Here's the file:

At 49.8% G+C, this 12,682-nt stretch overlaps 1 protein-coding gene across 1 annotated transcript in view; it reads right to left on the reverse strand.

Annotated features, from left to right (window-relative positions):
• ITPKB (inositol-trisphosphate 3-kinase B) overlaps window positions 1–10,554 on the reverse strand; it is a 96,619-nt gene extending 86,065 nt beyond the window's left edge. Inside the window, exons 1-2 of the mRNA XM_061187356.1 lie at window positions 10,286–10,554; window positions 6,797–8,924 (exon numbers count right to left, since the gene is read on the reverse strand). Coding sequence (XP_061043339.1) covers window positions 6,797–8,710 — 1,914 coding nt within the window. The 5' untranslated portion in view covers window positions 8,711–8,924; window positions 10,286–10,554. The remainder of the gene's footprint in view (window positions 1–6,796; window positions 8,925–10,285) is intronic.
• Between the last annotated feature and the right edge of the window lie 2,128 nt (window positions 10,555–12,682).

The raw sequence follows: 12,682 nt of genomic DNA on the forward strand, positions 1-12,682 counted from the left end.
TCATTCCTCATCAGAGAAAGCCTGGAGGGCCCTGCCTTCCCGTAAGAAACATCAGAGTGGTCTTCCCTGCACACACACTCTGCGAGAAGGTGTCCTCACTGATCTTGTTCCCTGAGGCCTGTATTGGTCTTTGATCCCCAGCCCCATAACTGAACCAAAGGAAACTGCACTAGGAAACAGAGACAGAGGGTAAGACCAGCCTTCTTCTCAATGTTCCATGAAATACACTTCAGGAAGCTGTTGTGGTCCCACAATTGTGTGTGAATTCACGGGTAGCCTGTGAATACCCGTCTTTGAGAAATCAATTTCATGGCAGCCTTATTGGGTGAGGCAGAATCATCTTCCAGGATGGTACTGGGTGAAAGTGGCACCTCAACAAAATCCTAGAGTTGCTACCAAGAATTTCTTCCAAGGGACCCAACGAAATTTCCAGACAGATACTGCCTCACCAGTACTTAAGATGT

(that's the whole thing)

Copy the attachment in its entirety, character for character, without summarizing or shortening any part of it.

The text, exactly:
At 49.8% G+C, this 12,682-nt stretch overlaps 1 protein-coding gene across 1 annotated transcript in view; it reads right to left on the reverse strand.

Annotated features, from left to right (window-relative positions):
• ITPKB (inositol-trisphosphate 3-kinase B) overlaps window positions 1–10,554 on the reverse strand; it is a 96,619-nt gene extending 86,065 nt beyond the window's left edge. Inside the window, exons 1-2 of the mRNA XM_061187356.1 lie at window positions 10,286–10,554; window positions 6,797–8,924 (exon numbers count right to left, since the gene is read on the reverse strand). Coding sequence (XP_061043339.1) covers window positions 6,797–8,710 — 1,914 coding nt within the window. The 5' untranslated portion in view covers window positions 8,711–8,924; window positions 10,286–10,554. The remainder of the gene's footprint in view (window positions 1–6,796; window positions 8,925–10,285) is intronic.
• Between the last annotated feature and the right edge of the window lie 2,128 nt (window positions 10,555–12,682).

The raw sequence follows: 12,682 nt of genomic DNA on the forward strand, positions 1-12,682 counted from the left end.
TCATTCCTCATCAGAGAAAGCCTGGAGGGCCCTGCCTTCCCGTAAGAAACATCAGAGTGGTCTTCCCTGCACACACACTCTGCGAGAAGGTGTCCTCACTGATCTTGTTCCCTGAGGCCTGTATTGGTCTTTGATCCCCAGCCCCATAACTGAACCAAAGGAAACTGCACTAGGAAACAGAGACAGAGGGTAAGACCAGCCTTCTTCTCAATGTTCCATGAAATACACTTCAGGAAGCTGTTGTGGTCCCACAATTGTGTGTGAATTCACGGGTAGCCTGTGAATACCCGTCTTTGAGAAATCAATTTCATGGCAGCCTTATTGGGTGAGGCAGAATCATCTTCCAGGATGGTACTGGGTGAAAGTGGCACCTCAACAAAATCCTAGAGTTGCTACCAAGAATTTCTTCCAAGGGACCCAACGAAATTTCCAGACAGATACTGCCTCACCAGTACTTAAGATGT